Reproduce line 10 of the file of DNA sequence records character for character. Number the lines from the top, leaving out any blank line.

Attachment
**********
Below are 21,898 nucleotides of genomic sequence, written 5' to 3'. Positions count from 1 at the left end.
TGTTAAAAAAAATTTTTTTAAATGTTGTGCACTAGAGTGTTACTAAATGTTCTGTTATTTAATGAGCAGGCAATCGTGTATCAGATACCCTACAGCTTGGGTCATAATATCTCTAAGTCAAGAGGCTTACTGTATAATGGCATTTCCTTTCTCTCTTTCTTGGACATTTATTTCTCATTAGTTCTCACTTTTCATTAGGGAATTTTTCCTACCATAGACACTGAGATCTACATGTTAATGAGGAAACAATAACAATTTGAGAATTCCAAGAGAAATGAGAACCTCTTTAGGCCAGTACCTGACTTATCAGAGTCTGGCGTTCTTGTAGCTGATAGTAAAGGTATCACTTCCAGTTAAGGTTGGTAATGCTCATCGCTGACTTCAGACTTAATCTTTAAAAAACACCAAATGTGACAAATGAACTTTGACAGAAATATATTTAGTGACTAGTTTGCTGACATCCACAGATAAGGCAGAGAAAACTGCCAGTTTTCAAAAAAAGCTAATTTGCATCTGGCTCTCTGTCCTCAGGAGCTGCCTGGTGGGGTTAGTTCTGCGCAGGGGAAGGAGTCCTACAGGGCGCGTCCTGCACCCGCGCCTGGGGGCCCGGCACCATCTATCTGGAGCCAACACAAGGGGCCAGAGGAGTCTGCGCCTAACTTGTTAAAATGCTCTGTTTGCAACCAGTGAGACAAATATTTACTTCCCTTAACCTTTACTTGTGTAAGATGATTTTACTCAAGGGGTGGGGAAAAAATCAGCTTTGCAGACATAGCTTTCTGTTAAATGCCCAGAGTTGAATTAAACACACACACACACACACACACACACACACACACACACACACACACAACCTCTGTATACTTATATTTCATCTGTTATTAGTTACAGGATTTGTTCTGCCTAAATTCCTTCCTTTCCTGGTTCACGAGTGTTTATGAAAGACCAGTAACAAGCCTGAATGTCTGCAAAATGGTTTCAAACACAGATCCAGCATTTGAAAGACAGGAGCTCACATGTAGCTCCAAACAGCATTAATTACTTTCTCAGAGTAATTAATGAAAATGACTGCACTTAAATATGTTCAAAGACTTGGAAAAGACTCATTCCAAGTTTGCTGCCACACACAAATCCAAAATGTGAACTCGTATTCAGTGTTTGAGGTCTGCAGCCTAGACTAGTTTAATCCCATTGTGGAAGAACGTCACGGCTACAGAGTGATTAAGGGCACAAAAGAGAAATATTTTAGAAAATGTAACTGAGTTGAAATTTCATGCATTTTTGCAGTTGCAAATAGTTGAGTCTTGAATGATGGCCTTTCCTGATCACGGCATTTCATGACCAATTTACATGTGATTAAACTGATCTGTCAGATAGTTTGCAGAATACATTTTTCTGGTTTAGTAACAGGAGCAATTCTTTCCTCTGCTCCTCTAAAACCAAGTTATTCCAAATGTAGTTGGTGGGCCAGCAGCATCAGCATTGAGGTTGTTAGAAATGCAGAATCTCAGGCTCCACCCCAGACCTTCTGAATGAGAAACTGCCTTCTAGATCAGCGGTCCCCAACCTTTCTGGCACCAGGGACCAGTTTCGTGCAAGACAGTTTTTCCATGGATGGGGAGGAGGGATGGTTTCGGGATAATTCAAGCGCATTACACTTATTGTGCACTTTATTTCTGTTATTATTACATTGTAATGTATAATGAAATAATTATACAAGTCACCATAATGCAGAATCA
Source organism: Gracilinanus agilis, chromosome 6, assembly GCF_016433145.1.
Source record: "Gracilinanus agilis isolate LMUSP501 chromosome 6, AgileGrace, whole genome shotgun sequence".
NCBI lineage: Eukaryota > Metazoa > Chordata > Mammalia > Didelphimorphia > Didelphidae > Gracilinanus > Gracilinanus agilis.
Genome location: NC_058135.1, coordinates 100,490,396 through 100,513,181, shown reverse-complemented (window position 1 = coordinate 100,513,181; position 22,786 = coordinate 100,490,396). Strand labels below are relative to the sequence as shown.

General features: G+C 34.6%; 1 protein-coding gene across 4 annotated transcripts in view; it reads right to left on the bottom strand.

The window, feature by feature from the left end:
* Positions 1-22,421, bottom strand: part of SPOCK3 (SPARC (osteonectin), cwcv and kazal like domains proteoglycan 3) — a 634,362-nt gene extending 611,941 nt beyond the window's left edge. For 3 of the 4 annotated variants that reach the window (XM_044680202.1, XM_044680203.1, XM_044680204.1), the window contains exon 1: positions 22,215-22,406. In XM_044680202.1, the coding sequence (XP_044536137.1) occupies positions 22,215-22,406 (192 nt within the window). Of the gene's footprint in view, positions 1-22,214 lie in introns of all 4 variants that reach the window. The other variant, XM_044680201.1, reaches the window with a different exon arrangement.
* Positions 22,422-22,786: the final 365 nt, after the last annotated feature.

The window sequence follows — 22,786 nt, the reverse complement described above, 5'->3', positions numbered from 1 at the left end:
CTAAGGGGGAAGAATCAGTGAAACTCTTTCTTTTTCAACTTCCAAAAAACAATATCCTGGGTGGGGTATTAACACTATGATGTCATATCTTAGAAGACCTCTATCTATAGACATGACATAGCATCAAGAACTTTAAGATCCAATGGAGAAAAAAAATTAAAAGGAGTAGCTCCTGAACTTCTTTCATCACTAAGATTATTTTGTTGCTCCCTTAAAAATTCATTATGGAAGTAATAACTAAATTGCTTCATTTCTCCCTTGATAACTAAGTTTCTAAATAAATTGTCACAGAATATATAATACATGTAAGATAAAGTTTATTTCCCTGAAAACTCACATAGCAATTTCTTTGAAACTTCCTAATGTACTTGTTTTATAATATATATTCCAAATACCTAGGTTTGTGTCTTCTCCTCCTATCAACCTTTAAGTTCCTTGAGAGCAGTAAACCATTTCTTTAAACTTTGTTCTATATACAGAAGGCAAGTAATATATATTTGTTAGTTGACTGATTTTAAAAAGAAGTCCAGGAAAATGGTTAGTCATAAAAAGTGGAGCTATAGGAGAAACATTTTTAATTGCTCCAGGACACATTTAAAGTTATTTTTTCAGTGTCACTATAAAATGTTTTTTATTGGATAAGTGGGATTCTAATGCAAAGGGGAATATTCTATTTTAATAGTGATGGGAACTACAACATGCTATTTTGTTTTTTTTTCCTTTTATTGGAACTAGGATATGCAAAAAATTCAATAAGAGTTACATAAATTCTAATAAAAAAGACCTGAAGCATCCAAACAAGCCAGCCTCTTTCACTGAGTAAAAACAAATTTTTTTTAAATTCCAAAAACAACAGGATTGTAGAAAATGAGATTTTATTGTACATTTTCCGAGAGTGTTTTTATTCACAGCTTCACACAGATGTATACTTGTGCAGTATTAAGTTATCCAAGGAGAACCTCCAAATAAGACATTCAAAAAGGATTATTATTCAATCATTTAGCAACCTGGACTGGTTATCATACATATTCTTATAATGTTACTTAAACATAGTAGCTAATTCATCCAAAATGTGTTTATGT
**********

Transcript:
* Positions 22,422-22,786: the final 365 nt, after the last annotated feature.